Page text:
2003 FLORIDA MARLINS
Managers: Jeff Torborg, Jack McKeon
Pythagorean Record: 87-75
Postseason: Beat Giants 3-1 in NLDS; beat Cubs 4-3 in NLCS; beat Yankees 4-2 in World Series
Hall of Famers: Ivan Rodriguez
Details: The Marlins were 16-22 when they fired Torborg and hired McKeon, who came out of retirement at age 72 to lead an improbable turnaround. Florida called up left-hander Dontrelle Willis and 20-year-old slugger Miguel Cabrera from the minors, and the Marlins won the National League wild card. They won 32 of their last 46 games, including the postseason. Rodriguez anchored the lineup, and the rotation included a young Josh Beckett. Florida came from behind in all three postseason series, most famously in the NLCS against the Cubs. Beckett threw a two-hit shutout in Game 5 of that series, and he also closed out New York in the World Series with a five-hit shutout at Yankee Stadium.
Honorable Mention: The Marlins’ only other playoff team also was a wild card that won the World Series. The 1997 team was led by Kevin Brown, Moises Alou and manager Jim Leyland, and beat the Indians in an 11-inning Game 7 to win the World Series. Edgar Renteria’s single won that game. Right-hander Livan Hernandez was MVP of both the NLCS and World Series.
2007 COLORADO ROCKIES
Manager: Clint Hurdle
Pythagorean Record: 91-72
Postseason: Beat Phillies 3-0 in NLDS; beat Diamondbacks 4-0 in NLCS; lost to Red Sox 4-0 in World Series
Hall of Famers: None
Details: The Rockies won 14 of 15 to end the regular season, including a one-game playoff against San Diego for the wild card. Then they swept Philadelphia and Arizona to enter the World Series on a 21-1 run. After a lengthy break before the World Series, Colorado was swept by the Red Sox, but the Rockies’ surge had the term “Rocktober” taking hold of Denver. Colorado beat Trevor Hoffman and the Padres in the playoff on a sacrifice fly in the 13th inning. Matt Holliday slid in for the winning run, although replays were inconclusive on whether he actually touched the plate. Holliday led the National League in batting average, hits, doubles, RBIs and total bases.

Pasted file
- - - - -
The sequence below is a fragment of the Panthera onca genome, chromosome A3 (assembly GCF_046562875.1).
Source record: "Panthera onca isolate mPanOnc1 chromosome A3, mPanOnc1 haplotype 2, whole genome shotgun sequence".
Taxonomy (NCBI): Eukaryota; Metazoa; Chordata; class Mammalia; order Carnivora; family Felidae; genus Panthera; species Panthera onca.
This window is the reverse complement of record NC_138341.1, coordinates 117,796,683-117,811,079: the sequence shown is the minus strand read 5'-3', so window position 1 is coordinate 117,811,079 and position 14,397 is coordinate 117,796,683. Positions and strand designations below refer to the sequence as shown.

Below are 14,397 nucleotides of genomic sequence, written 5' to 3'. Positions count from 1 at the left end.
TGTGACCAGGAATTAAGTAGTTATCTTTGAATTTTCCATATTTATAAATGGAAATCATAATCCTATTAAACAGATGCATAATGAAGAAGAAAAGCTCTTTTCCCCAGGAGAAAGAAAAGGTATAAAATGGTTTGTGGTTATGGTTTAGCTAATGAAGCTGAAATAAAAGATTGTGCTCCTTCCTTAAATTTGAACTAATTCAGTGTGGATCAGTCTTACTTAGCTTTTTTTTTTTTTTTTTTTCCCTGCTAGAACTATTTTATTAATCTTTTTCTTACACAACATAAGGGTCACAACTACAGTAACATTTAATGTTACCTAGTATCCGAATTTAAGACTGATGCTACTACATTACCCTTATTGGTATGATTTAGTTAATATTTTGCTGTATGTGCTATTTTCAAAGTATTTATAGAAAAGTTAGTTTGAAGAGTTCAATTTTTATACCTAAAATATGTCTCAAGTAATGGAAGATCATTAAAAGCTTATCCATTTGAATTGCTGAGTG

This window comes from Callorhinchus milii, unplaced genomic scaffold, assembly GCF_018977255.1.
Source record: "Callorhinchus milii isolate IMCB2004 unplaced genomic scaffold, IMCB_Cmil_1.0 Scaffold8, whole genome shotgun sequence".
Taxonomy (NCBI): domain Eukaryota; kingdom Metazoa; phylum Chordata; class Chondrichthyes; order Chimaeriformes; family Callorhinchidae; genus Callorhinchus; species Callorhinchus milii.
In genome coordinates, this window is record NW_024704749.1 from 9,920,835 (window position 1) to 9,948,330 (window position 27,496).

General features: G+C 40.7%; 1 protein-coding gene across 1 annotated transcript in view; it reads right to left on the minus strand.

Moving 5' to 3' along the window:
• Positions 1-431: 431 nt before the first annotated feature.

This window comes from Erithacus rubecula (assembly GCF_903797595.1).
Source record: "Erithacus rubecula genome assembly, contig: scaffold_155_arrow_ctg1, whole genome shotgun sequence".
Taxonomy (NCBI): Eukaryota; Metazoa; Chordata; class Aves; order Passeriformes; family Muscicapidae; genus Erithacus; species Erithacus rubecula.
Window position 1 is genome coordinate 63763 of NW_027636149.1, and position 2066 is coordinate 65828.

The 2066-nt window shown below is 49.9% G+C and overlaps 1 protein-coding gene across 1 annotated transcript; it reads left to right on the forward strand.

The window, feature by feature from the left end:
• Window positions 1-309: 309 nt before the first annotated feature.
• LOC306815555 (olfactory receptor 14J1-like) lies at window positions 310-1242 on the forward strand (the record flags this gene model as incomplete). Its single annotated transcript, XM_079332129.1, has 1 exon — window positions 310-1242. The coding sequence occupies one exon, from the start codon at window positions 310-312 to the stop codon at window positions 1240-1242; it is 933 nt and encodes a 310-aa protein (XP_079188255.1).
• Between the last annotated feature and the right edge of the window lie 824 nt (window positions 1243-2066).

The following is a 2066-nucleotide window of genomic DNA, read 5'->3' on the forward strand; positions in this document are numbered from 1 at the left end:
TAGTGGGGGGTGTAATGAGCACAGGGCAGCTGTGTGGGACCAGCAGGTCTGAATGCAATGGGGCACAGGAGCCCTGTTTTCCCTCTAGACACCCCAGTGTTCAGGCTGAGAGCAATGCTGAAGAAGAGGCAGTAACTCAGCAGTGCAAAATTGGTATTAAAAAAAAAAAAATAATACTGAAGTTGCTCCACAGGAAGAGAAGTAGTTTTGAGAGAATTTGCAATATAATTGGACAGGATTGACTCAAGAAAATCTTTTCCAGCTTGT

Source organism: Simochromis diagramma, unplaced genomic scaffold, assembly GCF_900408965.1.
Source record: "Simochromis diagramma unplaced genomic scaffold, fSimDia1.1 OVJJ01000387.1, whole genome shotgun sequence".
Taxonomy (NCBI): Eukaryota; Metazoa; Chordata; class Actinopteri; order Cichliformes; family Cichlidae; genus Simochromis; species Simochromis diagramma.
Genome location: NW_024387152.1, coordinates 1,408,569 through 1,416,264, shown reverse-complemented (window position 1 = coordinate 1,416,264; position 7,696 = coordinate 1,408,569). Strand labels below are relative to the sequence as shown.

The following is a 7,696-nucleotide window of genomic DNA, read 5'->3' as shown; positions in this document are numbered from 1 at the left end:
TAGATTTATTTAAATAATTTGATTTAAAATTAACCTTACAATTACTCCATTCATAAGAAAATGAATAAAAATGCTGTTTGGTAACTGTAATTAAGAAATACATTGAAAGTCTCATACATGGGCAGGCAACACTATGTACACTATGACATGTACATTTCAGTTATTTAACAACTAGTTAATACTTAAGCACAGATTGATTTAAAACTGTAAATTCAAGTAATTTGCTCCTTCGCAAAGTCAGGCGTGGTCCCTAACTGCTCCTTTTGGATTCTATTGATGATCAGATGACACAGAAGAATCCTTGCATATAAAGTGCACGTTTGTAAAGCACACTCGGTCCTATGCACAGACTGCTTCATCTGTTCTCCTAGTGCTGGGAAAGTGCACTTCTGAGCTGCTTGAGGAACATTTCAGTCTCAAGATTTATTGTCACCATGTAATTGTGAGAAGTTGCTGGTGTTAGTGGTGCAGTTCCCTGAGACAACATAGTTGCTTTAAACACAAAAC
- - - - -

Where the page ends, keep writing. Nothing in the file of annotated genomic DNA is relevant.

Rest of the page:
Honorable Mention: The Rockies have never won a division title. They also made the playoffs as a wild card in 1995 and 2009, losing in the NLDS both times. The 2009 team set a franchise record with 92 wins behind young shortstop Troy Tulowitzki and right-hander Ubaldo Jimenez.
2008 TAMPA BAY RAYS
Manager: Joe Maddon
Pythagorean Record: 92-70
Postseason: Beat White Sox 3-1 in ALDS; beat Red Sox 4-3 in ALCS; lost to Phillies 4-1 in World Series
Hall of Famers: None
Details: A year after finishing with the worst record in baseball, Tampa Bay improved by 31 games and won the American League pennant, a remarkable accomplishment by a team with one of the lowest payrolls in the majors. That turnaround began a stretch of four postseason appearances in six years. Melvin Upton Jr. hit seven of the Rays’ 26 postseason home runs in 2008, and rookie Evan Longoria hit six. The ALCS MVP was 24-year-old Matt Garza, who went 2-0 with a 1.38 ERA. David Price, who had only five big league appearances before that postseason, beat Boston in relief in Game 2 and got the final four outs of Game 7 to send the Rays to the World Series.
Honorable Mention: The Rays led the American League with 96 wins in 2010, with Price, Longoria and Carl Crawford leading the way. They also won 91 games in 2011, when Longoria’s homer to win the final game of the regular season put them in the playoffs. In 2013, Tampa Bay won 92 games, including a one-game playoff against Texas for a wild card. The Rays then beat Cleveland in the AL wild-card game.